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Leaked Apple documents show a plan to expand of authorized repair, representing a step in response to consumers demands for repair
BOSTON -- Motherboard is reporting on an Apple program which reverses some of their restrictions on repair, allowing for more authorized repair providers. However, the company is would still refuse access to parts and service information to consumers and many independent businesses.
U.S. PIRG Right to Repair Campaign Director Nathan Proctor made the following statement:
“Customers want options to fix their things, and Apple clearly knows they have been getting a failing grade on that. Make no mistake, without the widespread support for right to repair, manufacturers would not be making these changes.
“But Apple still limits who can repair their products: If they support more repair options, why not just sell replacement parts to anyone? People just want to fix their stuff. We are tired of manufacturers price-gouging for repairs, selling us disposable electronics and pushing us to buy new instead of fixing what we already have. It’s should be no surprise that interest in the right to repair movement keeps growing, with 20 states filing bills already this year. And it’s no surprise that Apple feels they must respond, even if this leaked expansion, while a positive step, still leaves Apple in control of repairs.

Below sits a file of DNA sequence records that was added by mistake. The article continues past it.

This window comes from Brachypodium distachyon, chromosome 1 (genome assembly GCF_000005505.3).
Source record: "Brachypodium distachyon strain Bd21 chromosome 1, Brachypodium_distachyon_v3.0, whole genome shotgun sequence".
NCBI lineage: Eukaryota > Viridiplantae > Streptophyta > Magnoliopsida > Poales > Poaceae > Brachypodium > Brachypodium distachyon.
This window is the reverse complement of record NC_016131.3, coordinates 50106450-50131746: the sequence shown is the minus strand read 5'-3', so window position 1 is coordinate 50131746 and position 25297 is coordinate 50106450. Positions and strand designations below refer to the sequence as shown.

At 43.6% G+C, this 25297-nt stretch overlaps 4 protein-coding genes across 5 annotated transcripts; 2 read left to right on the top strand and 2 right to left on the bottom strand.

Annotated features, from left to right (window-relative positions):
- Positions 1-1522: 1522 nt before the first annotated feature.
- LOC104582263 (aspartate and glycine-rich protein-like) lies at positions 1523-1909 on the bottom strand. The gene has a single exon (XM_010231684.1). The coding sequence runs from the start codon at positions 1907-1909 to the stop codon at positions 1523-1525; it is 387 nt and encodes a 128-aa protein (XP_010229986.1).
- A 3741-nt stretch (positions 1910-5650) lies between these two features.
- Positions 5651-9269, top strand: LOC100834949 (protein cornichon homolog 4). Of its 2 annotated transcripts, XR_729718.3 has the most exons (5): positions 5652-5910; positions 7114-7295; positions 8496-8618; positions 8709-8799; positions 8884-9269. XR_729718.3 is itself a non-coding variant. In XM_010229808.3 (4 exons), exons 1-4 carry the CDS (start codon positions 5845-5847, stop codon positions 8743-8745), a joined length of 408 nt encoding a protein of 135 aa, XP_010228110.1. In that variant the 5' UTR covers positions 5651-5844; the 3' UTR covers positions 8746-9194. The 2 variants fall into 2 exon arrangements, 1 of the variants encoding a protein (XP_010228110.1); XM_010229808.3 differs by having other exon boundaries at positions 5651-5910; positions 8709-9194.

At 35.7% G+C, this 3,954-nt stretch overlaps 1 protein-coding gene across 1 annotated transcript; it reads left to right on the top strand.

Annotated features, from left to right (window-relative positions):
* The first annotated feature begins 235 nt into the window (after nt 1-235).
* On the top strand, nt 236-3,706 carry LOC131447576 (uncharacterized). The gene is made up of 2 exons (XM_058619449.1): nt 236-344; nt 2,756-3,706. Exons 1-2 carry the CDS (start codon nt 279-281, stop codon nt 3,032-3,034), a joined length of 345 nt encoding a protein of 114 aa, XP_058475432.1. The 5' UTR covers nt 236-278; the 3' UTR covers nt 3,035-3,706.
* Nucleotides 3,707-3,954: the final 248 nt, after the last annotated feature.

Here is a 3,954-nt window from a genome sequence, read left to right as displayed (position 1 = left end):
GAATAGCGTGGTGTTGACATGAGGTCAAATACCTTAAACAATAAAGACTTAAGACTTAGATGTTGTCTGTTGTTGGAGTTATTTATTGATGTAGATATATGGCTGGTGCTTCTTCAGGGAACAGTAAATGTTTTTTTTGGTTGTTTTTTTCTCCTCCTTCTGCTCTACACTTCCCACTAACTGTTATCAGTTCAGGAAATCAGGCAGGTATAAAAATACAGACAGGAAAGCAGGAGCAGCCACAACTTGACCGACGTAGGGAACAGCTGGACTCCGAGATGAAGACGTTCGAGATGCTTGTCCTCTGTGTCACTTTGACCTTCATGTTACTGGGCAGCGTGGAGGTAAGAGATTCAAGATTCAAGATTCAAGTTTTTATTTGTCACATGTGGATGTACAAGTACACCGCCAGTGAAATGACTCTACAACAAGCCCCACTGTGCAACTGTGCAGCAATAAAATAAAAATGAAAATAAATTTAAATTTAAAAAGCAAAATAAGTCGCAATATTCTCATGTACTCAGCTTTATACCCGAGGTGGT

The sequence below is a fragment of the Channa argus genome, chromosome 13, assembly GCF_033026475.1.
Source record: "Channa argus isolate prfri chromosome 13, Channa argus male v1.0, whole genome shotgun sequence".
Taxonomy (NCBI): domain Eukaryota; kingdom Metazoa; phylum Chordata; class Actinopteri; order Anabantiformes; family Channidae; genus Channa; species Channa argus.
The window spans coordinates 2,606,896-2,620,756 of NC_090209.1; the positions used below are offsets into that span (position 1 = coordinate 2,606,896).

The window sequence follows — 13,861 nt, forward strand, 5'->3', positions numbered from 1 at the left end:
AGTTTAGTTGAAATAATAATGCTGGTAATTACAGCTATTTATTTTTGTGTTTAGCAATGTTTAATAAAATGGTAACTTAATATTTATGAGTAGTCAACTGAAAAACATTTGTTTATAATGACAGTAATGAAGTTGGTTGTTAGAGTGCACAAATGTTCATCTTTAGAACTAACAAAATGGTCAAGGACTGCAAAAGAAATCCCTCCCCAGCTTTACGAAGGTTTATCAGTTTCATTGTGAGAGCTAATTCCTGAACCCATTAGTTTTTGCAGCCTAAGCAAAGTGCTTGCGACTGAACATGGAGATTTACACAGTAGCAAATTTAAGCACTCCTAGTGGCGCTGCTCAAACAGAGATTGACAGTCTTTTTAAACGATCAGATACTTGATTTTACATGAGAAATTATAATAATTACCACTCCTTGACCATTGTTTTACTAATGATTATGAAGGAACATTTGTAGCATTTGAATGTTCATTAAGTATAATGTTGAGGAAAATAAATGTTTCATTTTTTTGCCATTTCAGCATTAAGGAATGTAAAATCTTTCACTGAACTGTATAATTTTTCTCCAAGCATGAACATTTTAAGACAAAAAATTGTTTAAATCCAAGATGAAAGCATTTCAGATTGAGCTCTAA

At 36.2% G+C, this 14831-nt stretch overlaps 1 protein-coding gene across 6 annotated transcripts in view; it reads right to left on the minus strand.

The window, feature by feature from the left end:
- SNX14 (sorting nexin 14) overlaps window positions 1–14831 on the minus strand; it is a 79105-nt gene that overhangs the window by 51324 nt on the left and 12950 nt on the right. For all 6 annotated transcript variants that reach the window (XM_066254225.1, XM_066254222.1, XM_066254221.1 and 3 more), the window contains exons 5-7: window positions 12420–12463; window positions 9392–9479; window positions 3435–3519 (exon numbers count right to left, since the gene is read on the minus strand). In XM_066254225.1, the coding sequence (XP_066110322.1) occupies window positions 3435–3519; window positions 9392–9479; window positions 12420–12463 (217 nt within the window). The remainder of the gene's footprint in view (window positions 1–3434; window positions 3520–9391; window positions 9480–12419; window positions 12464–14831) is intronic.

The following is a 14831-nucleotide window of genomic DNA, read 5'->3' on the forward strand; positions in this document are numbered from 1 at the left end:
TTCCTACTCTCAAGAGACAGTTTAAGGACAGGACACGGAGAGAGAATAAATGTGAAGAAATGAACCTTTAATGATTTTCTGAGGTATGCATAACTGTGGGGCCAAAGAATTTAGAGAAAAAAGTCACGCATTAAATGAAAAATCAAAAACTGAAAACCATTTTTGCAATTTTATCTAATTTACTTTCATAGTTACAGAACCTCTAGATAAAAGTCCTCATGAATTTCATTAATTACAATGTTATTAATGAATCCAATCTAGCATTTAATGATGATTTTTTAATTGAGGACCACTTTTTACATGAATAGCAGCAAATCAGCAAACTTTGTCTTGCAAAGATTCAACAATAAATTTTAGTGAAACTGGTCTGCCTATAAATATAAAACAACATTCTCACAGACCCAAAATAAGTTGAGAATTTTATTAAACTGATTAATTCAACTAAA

“We want the customer to decide what to fix and who fixes it. By expanding options, it signals that they realize repair is what consumer want, but stops short of what we asked for. If Apple customers want a real Right to Repair, they should contact their legislators and them to pass a bill to guarantee it."
U.S. PIRG, the federation of state Public Interest Research Groups (PIRGs), stands up to powerful special interests on behalf of the American public, working to win concrete results for our health and our well-being.
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